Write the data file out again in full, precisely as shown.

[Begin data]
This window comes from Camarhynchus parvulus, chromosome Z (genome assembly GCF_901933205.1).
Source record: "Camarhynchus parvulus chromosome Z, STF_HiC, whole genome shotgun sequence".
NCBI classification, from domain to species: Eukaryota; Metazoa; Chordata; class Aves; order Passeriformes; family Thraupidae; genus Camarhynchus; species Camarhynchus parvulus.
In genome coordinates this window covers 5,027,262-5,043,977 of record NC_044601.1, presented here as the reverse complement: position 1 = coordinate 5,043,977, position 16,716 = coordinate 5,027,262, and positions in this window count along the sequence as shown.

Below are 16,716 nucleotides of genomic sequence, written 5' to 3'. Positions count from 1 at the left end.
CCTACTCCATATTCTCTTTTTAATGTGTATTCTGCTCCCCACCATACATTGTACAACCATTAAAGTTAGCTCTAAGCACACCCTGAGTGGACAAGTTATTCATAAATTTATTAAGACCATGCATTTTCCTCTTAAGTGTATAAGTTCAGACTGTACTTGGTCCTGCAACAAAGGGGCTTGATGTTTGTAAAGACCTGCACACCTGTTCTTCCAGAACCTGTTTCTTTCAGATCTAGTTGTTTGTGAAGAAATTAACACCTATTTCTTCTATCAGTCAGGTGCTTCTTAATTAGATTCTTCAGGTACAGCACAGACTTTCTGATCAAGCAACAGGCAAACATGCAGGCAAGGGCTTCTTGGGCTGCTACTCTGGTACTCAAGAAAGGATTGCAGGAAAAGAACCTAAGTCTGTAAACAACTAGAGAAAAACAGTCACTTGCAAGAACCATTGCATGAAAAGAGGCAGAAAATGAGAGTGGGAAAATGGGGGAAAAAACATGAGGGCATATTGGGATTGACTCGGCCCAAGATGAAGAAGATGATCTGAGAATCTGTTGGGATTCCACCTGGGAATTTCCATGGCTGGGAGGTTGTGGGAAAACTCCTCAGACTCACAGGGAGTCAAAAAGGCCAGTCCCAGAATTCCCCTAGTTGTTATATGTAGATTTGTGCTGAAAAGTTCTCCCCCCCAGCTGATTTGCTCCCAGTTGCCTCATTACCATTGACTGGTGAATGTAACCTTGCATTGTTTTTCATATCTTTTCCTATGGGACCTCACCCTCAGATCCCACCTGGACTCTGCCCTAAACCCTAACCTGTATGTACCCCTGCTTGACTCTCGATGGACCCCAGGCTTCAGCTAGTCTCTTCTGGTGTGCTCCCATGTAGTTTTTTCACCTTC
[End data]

This window comes from Camarhynchus parvulus, chromosome Z (genome assembly GCF_901933205.1).
Source record: "Camarhynchus parvulus chromosome Z, STF_HiC, whole genome shotgun sequence".
NCBI classification, from domain to species: Eukaryota; Metazoa; Chordata; class Aves; order Passeriformes; family Thraupidae; genus Camarhynchus; species Camarhynchus parvulus.
In genome coordinates this window covers 5,027,262-5,043,977 of record NC_044601.1, presented here as the reverse complement: position 1 = coordinate 5,043,977, position 16,716 = coordinate 5,027,262, and positions in this window count along the sequence as shown.

Below are 16,716 nucleotides of genomic sequence, written 5' to 3'. Positions count from 1 at the left end.
CCTACTCCATATTCTCTTTTTAATGTGTATTCTGCTCCCCACCATACATTGTACAACCATTAAAGTTAGCTCTAAGCACACCCTGAGTGGACAAGTTATTCATAAATTTATTAAGACCATGCATTTTCCTCTTAAGTGTATAAGTTCAGACTGTACTTGGTCCTGCAACAAAGGGGCTTGATGTTTGTAAAGACCTGCACACCTGTTCTTCCAGAACCTGTTTCTTTCAGATCTAGTTGTTTGTGAAGAAATTAACACCTATTTCTTCTATCAGTCAGGTGCTTCTTAATTAGATTCTTCAGGTACAGCACAGACTTTCTGATCAAGCAACAGGCAAACATGCAGGCAAGGGCTTCTTGGGCTGCTACTCTGGTACTCAAGAAAGGATTGCAGGAAAAGAACCTAAGTCTGTAAACAACTAGAGAAAAACAGTCACTTGCAAGAACCATTGCATGAAAAGAGGCAGAAAATGAGAGTGGGAAAATGGGGGAAAAAACATGAGGGCATATTGGGATTGACTCGGCCCAAGATGAAGAAGATGATCTGAGAATCTGTTGGGATTCCACCTGGGAATTTCCATGGCTGGGAGGTTGTGGGAAAACTCCTCAGACTCACAGGGAGTCAAAAAGGCCAGTCCCAGAATTCCCCTAGTTGTTATATGTAGATTTGTGCTGAAAAGTTCTCCCCCCCAGCTGATTTGCTCCCAGTTGCCTCATTACCATTGACTGGTGAATGTAACCTTGCATTGTTTTTCATATCTTTTCCTATGGGACCTCACCCTCAGATCCCACCTGGACTCTGCCCTAAACCCTAACCTGTATGTACCCCTGCTTGACTCTCGATGGACCCCAGGCTTCAGCTAGTCTCTTCTGGTGTGCTCCCATGTAGTTTTTTCACCTTC